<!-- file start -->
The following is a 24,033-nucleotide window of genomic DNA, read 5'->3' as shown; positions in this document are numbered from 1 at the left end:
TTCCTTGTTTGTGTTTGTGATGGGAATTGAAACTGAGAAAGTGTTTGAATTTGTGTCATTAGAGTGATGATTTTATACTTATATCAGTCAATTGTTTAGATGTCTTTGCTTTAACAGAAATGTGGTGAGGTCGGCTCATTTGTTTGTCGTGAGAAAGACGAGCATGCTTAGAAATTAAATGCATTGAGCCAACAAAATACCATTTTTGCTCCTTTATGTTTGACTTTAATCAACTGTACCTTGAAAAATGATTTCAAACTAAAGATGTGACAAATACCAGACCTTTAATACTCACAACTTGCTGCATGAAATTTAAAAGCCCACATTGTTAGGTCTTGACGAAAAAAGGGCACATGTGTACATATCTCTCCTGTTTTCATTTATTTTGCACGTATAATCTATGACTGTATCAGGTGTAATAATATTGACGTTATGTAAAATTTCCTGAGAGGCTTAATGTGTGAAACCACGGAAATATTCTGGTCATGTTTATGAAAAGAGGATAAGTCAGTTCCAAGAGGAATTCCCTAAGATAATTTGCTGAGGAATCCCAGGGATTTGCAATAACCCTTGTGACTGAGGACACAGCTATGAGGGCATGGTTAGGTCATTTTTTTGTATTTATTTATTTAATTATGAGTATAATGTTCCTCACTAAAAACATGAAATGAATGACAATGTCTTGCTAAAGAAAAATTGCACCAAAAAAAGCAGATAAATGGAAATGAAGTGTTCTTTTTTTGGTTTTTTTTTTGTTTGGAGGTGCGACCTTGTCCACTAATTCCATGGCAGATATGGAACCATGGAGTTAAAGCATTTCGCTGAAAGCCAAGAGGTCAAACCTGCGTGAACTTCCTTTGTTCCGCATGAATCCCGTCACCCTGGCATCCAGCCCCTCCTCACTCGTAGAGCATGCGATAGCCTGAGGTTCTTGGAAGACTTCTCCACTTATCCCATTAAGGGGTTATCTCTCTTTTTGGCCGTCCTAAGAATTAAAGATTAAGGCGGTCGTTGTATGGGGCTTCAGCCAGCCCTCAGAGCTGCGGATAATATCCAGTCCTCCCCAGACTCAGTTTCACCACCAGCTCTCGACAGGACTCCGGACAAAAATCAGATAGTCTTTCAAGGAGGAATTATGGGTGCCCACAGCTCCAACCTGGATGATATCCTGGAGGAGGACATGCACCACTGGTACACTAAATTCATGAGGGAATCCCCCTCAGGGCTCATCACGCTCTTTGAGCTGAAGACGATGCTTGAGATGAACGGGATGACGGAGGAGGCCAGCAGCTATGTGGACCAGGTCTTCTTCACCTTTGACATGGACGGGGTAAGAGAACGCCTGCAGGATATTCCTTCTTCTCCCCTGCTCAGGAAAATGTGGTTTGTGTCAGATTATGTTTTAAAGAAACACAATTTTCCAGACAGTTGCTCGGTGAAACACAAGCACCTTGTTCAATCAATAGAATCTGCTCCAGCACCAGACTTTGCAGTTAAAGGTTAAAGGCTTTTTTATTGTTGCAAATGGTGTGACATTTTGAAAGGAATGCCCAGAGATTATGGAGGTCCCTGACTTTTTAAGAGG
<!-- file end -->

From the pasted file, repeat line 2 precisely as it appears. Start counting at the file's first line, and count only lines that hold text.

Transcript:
TTCCTTGTTTGTGTTTGTGATGGGAATTGAAACTGAGAAAGTGTTTGAATTTGTGTCATTAGAGTGATGATTTTATACTTATATCAGTCAATTGTTTAGATGTCTTTGCTTTAACAGAAATGTGGTGAGGTCGGCTCATTTGTTTGTCGTGAGAAAGACGAGCATGCTTAGAAATTAAATGCATTGAGCCAACAAAATACCATTTTTGCTCCTTTATGTTTGACTTTAATCAACTGTACCTTGAAAAATGATTTCAAACTAAAGATGTGACAAATACCAGACCTTTAATACTCACAACTTGCTGCATGAAATTTAAAAGCCCACATTGTTAGGTCTTGACGAAAAAAGGGCACATGTGTACATATCTCTCCTGTTTTCATTTATTTTGCACGTATAATCTATGACTGTATCAGGTGTAATAATATTGACGTTATGTAAAATTTCCTGAGAGGCTTAATGTGTGAAACCACGGAAATATTCTGGTCATGTTTATGAAAAGAGGATAAGTCAGTTCCAAGAGGAATTCCCTAAGATAATTTGCTGAGGAATCCCAGGGATTTGCAATAACCCTTGTGACTGAGGACACAGCTATGAGGGCATGGTTAGGTCATTTTTTTGTATTTATTTATTTAATTATGAGTATAATGTTCCTCACTAAAAACATGAAATGAATGACAATGTCTTGCTAAAGAAAAATTGCACCAAAAAAAGCAGATAAATGGAAATGAAGTGTTCTTTTTTTGGTTTTTTTTTTGTTTGGAGGTGCGACCTTGTCCACTAATTCCATGGCAGATATGGAACCATGGAGTTAAAGCATTTCGCTGAAAGCCAAGAGGTCAAACCTGCGTGAACTTCCTTTGTTCCGCATGAATCCCGTCACCCTGGCATCCAGCCCCTCCTCACTCGTAGAGCATGCGATAGCCTGAGGTTCTTGGAAGACTTCTCCACTTATCCCATTAAGGGGTTATCTCTCTTTTTGGCCGTCCTAAGAATTAAAGATTAAGGCGGTCGTTGTATGGGGCTTCAGCCAGCCCTCAGAGCTGCGGATAATATCCAGTCCTCCCCAGACTCAGTTTCACCACCAGCTCTCGACAGGACTCCGGACAAAAATCAGATAGTCTTTCAAGGAGGAATTATGGGTGCCCACAGCTCCAACCTGGATGATATCCTGGAGGAGGACATGCACCACTGGTACACTAAATTCATGAGGGAATCCCCCTCAGGGCTCATCACGCTCTTTGAGCTGAAGACGATGCTTGAGATGAACGGGATGACGGAGGAGGCCAGCAGCTATGTGGACCAGGTCTTCTTCACCTTTGACATGGACGGGGTAAGAGAACGCCTGCAGGATATTCCTTCTTCTCCCCTGCTCAGGAAAATGTGGTTTGTGTCAGATTATGTTTTAAAGAAACACAATTTTCCAGACAGTTGCTCGGTGAAACACAAGCACCTTGTTCAATCAATAGAATCTGCTCCAGCACCAGACTTTGCAGTTAAAGGTTAAAGGCTTTTTTATTGTTGCAAATGGTGTGACATTTTGAAAGGAATGCCCAGAGATTATGGAGGTCCCTGACTTTTTAAGAGG